Hungary, for instance, nationalised the pension funds; in Poland, the government took over the pension funds’ assets. In this regard, Estonia is an exception, Estonia has restored and compensated the pension payments.

In Estonia, the contributions are indeed small, but the system where the second pillar payments are mandatory is very good. Estonia is in a much better shape than any Eastern and Central European country.

But our voluntary pension pillar is as good as dead.

That’s so in many countries. This is an area that European Commission and other European institutions are actively dealing with. The European Commission has made several proposals and, at the moment, these are being reviewed.

The commission is of the opinion that, due to changes in the demographic situation i.e. the ageing of the population, we need more pensions in the second and third pillar. Increasingly, attention is being paid to the third pillar. This is complicated, of course, being also linked to taxation problems.

We are very critical towards our pension funds as their fees are too high and the yields low. The same as also been claimed by OECD.

It is difficult to compare the funds in various countries, as the structure of the fees and profitability are also linked to the national situation, such as size of the market. Investment and fund management environments are different in smaller and larger market situations.

In the international comparison, it must be considered that several aspects are incomparable. The level of the fees is very important, this is the main thing. This has a large impact on the final outcome. I know that in Estonia, the level of the fees has come down.

When it comes to yields, it cannot be claimed that in some country the yields are better – because we are looking at the nominal yield, but the situations in the nations may greatly vary. I understand that the yields of Estonian pension funds are very good, considering the risk level they accept. They are no worse than in other countries.

How is it with other European nations – are they satisfied with their pension funds?

It depends on the country, but the financial crisis has made people a lot more critical towards pension funds. This will not concern Estonia, but in the older countries with big traditions, people were promised certain niceties and benefits. Like in Holland, the pension system of which is the best in Europe and among the best in the world. But now, for the first time ever in their history, the Dutch are cutting pension payments.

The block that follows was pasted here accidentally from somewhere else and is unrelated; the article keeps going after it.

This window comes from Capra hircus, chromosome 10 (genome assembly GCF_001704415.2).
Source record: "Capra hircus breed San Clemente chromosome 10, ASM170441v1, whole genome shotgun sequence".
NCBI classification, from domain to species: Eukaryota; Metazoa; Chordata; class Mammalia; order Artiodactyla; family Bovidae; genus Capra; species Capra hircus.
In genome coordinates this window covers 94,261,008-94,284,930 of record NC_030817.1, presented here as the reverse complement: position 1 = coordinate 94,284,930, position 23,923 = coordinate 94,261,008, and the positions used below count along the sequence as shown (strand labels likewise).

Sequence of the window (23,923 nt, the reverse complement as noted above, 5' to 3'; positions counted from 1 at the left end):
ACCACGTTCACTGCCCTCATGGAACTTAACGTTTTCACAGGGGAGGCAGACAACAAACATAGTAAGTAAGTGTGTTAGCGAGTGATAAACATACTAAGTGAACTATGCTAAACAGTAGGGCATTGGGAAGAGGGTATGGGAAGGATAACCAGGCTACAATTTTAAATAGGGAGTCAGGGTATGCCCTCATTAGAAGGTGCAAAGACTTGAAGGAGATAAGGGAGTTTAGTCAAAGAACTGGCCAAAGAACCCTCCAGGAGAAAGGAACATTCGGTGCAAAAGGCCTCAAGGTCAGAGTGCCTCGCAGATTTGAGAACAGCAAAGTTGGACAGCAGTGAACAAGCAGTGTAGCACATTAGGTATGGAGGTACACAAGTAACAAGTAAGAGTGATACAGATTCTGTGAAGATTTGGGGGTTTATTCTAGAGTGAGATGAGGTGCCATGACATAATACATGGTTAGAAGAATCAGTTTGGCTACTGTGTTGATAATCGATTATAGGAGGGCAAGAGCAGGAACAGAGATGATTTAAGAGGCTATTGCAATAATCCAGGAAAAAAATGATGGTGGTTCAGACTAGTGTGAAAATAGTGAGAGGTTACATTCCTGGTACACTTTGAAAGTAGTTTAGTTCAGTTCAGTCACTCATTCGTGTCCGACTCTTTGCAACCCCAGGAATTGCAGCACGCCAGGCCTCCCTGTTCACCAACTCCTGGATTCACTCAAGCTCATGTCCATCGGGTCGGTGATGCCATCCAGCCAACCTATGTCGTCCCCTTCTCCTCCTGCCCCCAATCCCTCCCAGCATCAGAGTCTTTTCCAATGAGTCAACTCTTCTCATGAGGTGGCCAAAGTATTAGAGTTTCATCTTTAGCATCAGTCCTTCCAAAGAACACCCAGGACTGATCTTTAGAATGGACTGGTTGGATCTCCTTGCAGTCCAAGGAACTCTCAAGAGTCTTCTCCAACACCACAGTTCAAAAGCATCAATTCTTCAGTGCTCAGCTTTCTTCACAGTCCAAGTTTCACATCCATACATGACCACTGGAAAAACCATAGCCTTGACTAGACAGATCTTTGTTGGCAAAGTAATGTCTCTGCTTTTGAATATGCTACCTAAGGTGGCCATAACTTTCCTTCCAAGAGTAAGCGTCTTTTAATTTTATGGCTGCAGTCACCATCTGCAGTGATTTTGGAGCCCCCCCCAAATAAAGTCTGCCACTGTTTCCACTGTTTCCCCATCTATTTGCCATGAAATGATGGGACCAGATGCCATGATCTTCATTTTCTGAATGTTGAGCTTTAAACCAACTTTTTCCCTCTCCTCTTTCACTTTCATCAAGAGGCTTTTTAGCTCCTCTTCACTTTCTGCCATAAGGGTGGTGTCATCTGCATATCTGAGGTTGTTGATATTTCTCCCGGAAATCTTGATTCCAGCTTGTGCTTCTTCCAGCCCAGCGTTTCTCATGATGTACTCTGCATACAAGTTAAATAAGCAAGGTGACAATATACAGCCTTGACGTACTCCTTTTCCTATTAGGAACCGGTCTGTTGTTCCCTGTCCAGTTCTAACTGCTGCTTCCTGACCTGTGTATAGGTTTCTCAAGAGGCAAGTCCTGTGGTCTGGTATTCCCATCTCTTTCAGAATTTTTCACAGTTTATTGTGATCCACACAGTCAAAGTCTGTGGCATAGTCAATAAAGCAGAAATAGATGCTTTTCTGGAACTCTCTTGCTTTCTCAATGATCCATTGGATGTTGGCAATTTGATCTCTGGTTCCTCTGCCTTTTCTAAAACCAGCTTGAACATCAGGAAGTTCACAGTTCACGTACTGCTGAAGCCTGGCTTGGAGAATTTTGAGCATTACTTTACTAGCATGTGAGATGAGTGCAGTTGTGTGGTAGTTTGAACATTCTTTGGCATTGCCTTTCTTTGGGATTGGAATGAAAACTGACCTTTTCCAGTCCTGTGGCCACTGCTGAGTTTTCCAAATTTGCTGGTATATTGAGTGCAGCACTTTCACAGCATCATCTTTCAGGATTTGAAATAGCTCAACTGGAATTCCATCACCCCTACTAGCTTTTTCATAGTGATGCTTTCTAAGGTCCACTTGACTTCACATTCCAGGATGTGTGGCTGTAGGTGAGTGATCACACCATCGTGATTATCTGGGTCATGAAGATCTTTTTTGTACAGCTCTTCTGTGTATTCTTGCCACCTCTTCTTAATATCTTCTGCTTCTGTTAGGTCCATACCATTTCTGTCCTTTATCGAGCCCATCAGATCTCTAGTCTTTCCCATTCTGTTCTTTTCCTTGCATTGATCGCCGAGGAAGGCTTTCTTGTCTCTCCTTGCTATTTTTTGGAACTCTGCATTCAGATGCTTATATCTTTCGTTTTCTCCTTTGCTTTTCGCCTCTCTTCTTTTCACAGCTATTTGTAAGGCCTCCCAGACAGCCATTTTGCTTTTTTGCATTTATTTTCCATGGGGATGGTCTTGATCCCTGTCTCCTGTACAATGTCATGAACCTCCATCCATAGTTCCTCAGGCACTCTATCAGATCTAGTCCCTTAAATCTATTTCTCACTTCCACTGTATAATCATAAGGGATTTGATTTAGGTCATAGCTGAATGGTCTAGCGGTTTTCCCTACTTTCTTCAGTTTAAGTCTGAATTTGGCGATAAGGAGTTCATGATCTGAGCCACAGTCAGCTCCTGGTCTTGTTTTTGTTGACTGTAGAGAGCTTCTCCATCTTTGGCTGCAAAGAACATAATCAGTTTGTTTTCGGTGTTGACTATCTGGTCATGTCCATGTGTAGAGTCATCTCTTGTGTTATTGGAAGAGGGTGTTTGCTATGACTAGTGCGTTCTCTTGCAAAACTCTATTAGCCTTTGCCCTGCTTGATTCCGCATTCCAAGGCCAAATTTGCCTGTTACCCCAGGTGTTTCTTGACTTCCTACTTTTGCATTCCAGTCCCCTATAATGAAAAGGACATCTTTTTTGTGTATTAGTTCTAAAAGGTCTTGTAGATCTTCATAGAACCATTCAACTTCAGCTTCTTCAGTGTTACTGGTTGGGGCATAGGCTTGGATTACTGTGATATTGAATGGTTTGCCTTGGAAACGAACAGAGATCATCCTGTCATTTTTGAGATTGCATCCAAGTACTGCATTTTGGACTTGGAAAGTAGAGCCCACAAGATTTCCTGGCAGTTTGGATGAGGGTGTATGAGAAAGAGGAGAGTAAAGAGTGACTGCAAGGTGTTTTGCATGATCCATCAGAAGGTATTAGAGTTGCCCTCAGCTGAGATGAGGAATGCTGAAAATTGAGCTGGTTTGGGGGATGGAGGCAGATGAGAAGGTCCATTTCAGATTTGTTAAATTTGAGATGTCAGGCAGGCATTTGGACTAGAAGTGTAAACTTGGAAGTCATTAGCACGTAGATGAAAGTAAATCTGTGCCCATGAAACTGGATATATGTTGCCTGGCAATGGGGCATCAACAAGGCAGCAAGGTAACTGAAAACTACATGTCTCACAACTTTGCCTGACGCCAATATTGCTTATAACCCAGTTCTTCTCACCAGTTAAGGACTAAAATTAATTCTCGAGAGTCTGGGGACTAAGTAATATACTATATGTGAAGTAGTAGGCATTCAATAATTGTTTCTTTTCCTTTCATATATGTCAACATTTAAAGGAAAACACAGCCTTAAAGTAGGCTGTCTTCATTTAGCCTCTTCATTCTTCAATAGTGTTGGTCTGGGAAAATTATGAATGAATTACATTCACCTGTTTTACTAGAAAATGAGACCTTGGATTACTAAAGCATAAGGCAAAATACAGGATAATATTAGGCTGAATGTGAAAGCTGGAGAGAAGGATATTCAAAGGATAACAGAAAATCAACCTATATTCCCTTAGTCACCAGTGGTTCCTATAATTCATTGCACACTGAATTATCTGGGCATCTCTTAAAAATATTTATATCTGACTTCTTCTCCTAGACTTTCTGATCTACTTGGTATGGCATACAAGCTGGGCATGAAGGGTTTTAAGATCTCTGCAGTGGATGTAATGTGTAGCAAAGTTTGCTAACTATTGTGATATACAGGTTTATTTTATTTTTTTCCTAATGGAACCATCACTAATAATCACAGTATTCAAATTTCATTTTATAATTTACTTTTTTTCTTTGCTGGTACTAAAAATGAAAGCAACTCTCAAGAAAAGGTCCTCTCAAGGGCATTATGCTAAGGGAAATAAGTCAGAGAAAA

I don’t think the pension funds are to blame here. This was the deepest crisis since the 1930ies and it would have been strange indeed if people had not seen it have an impact on the pension funds.

The other thing we are discussing is where to invest. Some think pension funds ought to invest in the domestic economy. On the other hand, our market is small, the stock exchange almost nonexistent, wherefore it is somewhat complicated for the pension funds to invest in the local economy.

The same kinds of discussions are going on in the majority of nations, if not all. European pension funds are investing more in Europe and in their own countries. On the European level there are several initiatives underway, and more to come, aimed at having pension funds invest more into Europe.

This is good if the investments are prudent, but pension funds must not be forced to invest for political reasons. First and foremost, the pension funds answer to the savers. They need to seek the best possible yield and the best pensions for future pensioners.

How to choose pension funds? Some say one must choose according to the yield. Others, however, say the yields point to the past and cannot be relied on as to the future. Some say we must choose according to the fund manager. Some say look at the fees.

All these aspects are important. What is most important is that the people are allowed to compare the various pension funds in the best way. The information must be plain to understand; if needed, advice must be provided.

As you said, pension funds should not be chosen according to one criterion. If a fund has a good yield but bad managers, the yield will probably not be good in the future.

Estonia is among the few countries with an internet platform where the various pension funds can be compared.

Let me repeat: Estonia has dome more than most countries in Europe to tackle this problem. Of course, this not something that can be accomplished at one sweep; it must be continually improved.